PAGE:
Prosperity helps as well. Plenty of people don’t want to rock a boat that seems to them to be floating along nicely.

As time goes by, the generational aspect comes into play. People who were born in the last twenty years will have little or no memory of Tiananmen and Zhao as a public figure. So you get a critical mass of people who won’t discuss Zhao or were never exposed to him, and he becomes marginalized as an idea.

But times change. The language gulf and isolation that made censorship especially effective in the 90s is breaking down. Ideas that have been marginalized can become relevant again, if there is a catalyst, and martyrs are powerful symbols.

June 5, 2005 @ 7:48 pm | Comment

I got it Imagthief – very well said. And Zhao has certainly been marginalized effectively. What I’m curious about is this: in light of his being marginalized, what is the CCP so afraid of in regard to Ching Cheong? Whatever article Ching might have written, it certainly wouldn’t have come out in People’s Daily. It would have been published in Singapore or HK, where there’s already huge awareness of Zhao, so I’m struggling to see why it was worth it to them to arrest him and create an international uproar.

June 5, 2005 @ 7:52 pm | Comment

Since the original post was about Ching, I’d like to put to you what a Chinese reporter told me the other day.

I asked whether it was true that Hong Kong media would just let the issue of his arrest slide into the nether regions of history and go about their business like no other thing.

she, and the guy next to her, said the best thing for them to do would be to lete the issue die down after an initial spark of controversy, because that would be the only way the CCP would save face and let Ching go.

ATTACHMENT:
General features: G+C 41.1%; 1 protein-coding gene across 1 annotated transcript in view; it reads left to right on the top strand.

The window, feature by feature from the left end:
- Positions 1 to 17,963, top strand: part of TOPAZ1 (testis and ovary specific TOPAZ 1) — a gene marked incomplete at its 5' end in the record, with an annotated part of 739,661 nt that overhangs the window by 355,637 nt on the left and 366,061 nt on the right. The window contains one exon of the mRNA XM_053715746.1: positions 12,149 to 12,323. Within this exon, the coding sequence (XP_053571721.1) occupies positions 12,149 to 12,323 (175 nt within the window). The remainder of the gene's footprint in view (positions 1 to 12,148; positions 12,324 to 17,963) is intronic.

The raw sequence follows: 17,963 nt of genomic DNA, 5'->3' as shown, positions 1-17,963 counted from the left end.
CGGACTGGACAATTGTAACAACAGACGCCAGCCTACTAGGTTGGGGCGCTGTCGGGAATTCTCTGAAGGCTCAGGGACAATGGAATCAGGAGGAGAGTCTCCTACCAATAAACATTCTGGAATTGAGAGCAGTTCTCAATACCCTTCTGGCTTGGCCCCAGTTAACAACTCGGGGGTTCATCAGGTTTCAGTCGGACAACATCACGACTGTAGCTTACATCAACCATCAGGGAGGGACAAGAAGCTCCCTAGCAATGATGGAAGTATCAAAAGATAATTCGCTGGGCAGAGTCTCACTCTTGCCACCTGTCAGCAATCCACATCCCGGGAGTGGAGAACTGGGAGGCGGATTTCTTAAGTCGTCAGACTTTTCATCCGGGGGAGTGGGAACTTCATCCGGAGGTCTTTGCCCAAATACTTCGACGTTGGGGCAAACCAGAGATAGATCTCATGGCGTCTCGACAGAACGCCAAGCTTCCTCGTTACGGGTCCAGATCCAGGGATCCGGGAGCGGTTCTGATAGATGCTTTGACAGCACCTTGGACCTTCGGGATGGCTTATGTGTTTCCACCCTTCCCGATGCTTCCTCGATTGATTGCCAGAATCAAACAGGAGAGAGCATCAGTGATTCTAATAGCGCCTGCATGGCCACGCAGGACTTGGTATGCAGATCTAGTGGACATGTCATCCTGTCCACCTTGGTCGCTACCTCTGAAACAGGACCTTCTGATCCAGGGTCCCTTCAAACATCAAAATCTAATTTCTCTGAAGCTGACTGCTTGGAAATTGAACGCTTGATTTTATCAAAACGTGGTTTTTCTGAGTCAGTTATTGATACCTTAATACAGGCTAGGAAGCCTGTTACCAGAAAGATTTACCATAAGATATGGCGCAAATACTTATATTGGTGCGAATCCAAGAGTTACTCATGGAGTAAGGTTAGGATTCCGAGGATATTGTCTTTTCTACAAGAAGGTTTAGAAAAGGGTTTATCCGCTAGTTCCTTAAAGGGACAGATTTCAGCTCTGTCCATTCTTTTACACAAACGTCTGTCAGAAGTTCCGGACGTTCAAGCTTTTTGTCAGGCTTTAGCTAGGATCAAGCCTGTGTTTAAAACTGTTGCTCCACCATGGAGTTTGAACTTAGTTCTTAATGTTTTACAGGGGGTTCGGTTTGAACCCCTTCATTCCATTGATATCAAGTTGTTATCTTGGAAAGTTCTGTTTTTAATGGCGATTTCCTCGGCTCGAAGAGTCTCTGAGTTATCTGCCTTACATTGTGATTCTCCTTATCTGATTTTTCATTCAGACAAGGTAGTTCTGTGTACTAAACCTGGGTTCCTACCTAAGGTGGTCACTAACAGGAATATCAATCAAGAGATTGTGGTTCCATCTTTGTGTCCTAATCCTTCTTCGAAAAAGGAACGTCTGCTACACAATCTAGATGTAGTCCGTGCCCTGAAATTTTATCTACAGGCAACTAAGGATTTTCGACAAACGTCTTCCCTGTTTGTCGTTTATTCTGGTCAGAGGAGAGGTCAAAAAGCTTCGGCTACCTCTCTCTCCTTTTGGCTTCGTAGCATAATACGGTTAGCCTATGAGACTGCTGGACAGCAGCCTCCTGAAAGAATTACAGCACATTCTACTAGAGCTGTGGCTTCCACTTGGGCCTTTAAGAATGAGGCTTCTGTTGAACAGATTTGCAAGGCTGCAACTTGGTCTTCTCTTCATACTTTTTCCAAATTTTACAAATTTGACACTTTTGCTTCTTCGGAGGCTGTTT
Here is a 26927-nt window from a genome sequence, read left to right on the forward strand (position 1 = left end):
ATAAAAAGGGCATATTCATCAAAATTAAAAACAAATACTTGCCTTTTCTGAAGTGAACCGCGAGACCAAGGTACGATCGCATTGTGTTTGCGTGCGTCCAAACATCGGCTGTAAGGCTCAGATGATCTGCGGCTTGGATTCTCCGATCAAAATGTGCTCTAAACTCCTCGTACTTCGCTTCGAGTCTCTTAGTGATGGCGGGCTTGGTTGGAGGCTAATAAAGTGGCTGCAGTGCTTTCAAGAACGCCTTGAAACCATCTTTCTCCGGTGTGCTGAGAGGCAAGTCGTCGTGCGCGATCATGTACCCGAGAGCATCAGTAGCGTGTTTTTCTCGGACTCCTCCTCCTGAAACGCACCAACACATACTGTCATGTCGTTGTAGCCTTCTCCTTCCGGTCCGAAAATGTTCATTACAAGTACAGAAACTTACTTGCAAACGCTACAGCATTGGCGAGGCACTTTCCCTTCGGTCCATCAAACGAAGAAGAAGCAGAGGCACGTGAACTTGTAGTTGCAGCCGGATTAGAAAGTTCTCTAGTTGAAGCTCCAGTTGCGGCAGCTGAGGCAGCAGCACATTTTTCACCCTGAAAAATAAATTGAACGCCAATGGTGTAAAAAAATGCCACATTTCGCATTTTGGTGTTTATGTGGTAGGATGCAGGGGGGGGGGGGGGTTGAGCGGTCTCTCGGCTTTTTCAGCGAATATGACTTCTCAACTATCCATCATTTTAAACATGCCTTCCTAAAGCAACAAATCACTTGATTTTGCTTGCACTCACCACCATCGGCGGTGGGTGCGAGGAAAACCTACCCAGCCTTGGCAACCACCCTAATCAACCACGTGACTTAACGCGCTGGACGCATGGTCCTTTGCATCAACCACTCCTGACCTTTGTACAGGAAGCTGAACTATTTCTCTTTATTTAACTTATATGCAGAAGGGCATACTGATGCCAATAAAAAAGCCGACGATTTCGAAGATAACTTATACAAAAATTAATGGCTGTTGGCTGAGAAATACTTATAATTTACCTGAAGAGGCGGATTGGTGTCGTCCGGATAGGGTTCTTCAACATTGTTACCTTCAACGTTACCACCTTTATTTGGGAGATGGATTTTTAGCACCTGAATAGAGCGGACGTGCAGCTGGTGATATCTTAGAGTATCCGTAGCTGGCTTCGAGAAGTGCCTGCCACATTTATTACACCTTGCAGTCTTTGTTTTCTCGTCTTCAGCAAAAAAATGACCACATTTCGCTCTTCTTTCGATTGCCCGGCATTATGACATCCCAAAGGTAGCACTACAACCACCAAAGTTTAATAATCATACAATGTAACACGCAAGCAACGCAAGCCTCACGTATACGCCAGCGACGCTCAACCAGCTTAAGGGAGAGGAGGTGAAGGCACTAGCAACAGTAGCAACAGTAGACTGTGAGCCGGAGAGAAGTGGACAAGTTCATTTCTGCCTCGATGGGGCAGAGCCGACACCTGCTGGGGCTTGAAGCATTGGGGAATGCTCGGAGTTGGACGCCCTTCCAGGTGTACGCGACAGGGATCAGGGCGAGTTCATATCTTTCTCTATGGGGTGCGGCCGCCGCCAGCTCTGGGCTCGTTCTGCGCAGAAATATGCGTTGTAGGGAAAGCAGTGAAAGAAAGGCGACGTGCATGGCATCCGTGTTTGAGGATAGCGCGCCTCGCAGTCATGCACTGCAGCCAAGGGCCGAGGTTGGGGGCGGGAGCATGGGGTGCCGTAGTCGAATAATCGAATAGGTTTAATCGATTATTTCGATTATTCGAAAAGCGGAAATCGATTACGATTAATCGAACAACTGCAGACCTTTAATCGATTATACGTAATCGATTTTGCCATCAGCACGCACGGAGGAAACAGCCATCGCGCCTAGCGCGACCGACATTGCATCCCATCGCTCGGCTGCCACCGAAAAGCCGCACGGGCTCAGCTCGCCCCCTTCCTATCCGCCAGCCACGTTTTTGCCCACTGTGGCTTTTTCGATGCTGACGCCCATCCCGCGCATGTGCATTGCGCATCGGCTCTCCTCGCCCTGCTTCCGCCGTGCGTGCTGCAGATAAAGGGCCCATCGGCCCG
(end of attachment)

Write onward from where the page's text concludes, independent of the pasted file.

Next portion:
I weighed that for a while, and thought, that can’t be.

Could it be?

June 5, 2005 @ 8:47 pm | Comment

Sure it can be, Doug. It kind of makes sense, when you look at it through the CCP’s filter. Right now they have to huff and puff, like they did with Liu Di, the “stainless steel mouse.” Then, months later they tried to quietly end it. The problem is that with Ching, as with Liu Di, the eyes of the world are on the situation, and even after a few months the international press will pounce right back on it again.

June 5, 2005 @ 9:12 pm | Comment

me being naive – why can’t the CCP just be more moderate in how they react? I feel like they’re always over-reacting. Not as in – I feel like they react more than I think they should (although I do) – but more: I feel like they react more than they end up realising they had to, if they wanted a better result.

June 5, 2005 @ 9:28 pm | Comment

ESWN has a very nice post on Ching Cheong’s arrest. He includes a translation of Ching Cheong’s wife’s recent open letter to Hu Jintao, written just after the arrest of Lu Jianhua was made public. In the letter, she admits that indeed Lu Jianhua has passed copies of secret internal Chinese government documents and speeches to Ching Cheong, but she insists that the 2 men were always working in China’s interests.

ESWN also points out that if Ching Cheong’s arrest was because he tried to pick up a copy of the manuscript written by Zhao Ziyang’s qigong teacher Zong Fengmin, then why is
Zong “still chatting on the telephone with the Washington Post and talking about his work-in-progress”?

To me it looks like Ching Cheong’s arrest has nothing to do with Zhao Ziyang, as the Chinese government has insisted all along. But of course, it makes for a better story for western audiences and we can expect the western media to continue to pursue this angle despite all the evidence to the contrary.

June 5, 2005 @ 11:19 pm | Comment

Well, hopefully the media won’t be that possessing of inertia to keep running with something that isn’t true. If the Washington Post is talking to Zong about his work in progress it does indicate that there may be some real investigative journalism going on!

June 5, 2005 @ 11:35 pm | Comment

I’m actually with Bing on this one. If the CCP falls because of some major crisis (bank collapses, etc) … then it is the end of China as we know it. There’ll be political and economic chaos, and widespread violence after an initial stumbling period trying to find a new direction.